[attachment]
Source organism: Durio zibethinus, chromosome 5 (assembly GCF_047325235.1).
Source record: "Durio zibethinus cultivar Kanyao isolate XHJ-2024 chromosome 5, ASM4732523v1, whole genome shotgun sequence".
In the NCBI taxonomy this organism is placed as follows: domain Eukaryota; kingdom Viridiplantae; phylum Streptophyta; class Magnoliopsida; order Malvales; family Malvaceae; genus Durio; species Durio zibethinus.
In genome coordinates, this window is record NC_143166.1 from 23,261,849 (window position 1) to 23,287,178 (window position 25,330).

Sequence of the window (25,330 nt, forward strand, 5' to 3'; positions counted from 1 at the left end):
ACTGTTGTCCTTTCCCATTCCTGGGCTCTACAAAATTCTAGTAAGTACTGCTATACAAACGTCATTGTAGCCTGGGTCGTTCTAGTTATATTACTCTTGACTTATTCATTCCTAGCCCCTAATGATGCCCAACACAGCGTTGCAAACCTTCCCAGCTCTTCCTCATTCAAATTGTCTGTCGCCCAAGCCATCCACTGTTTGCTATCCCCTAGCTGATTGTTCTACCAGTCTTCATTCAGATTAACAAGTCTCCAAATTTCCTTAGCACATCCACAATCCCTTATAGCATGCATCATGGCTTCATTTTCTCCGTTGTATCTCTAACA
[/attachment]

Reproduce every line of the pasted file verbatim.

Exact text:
Source organism: Durio zibethinus, chromosome 5 (assembly GCF_047325235.1).
Source record: "Durio zibethinus cultivar Kanyao isolate XHJ-2024 chromosome 5, ASM4732523v1, whole genome shotgun sequence".
In the NCBI taxonomy this organism is placed as follows: domain Eukaryota; kingdom Viridiplantae; phylum Streptophyta; class Magnoliopsida; order Malvales; family Malvaceae; genus Durio; species Durio zibethinus.
In genome coordinates, this window is record NC_143166.1 from 23,261,849 (window position 1) to 23,287,178 (window position 25,330).

Sequence of the window (25,330 nt, forward strand, 5' to 3'; positions counted from 1 at the left end):
ACTGTTGTCCTTTCCCATTCCTGGGCTCTACAAAATTCTAGTAAGTACTGCTATACAAACGTCATTGTAGCCTGGGTCGTTCTAGTTATATTACTCTTGACTTATTCATTCCTAGCCCCTAATGATGCCCAACACAGCGTTGCAAACCTTCCCAGCTCTTCCTCATTCAAATTGTCTGTCGCCCAAGCCATCCACTGTTTGCTATCCCCTAGCTGATTGTTCTACCAGTCTTCATTCAGATTAACAAGTCTCCAAATTTCCTTAGCACATCCACAATCCCTTATAGCATGCATCATGGCTTCATTTTCTCCGTTGTATCTCTAACA